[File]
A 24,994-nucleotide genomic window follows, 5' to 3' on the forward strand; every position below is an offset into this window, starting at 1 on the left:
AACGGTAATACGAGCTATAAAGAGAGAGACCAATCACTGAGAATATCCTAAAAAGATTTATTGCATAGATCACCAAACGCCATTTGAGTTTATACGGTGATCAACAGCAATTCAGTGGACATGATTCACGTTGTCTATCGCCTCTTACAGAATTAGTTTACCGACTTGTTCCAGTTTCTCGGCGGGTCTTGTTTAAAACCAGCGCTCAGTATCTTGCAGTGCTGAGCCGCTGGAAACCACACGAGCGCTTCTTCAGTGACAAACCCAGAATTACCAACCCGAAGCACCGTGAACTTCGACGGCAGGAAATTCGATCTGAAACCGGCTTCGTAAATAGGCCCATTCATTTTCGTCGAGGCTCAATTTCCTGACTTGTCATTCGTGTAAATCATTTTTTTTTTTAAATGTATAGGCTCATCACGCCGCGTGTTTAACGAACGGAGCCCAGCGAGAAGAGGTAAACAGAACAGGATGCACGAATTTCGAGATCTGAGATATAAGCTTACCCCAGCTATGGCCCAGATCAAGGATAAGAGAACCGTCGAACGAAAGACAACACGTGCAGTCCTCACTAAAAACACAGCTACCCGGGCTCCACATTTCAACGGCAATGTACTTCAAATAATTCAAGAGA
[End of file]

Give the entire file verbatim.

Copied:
A 24,994-nucleotide genomic window follows, 5' to 3' on the forward strand; every position below is an offset into this window, starting at 1 on the left:
AACGGTAATACGAGCTATAAAGAGAGAGACCAATCACTGAGAATATCCTAAAAAGATTTATTGCATAGATCACCAAACGCCATTTGAGTTTATACGGTGATCAACAGCAATTCAGTGGACATGATTCACGTTGTCTATCGCCTCTTACAGAATTAGTTTACCGACTTGTTCCAGTTTCTCGGCGGGTCTTGTTTAAAACCAGCGCTCAGTATCTTGCAGTGCTGAGCCGCTGGAAACCACACGAGCGCTTCTTCAGTGACAAACCCAGAATTACCAACCCGAAGCACCGTGAACTTCGACGGCAGGAAATTCGATCTGAAACCGGCTTCGTAAATAGGCCCATTCATTTTCGTCGAGGCTCAATTTCCTGACTTGTCATTCGTGTAAATCATTTTTTTTTTTAAATGTATAGGCTCATCACGCCGCGTGTTTAACGAACGGAGCCCAGCGAGAAGAGGTAAACAGAACAGGATGCACGAATTTCGAGATCTGAGATATAAGCTTACCCCAGCTATGGCCCAGATCAAGGATAAGAGAACCGTCGAACGAAAGACAACACGTGCAGTCCTCACTAAAAACACAGCTACCCGGGCTCCACATTTCAACGGCAATGTACTTCAAATAATTCAAGAGA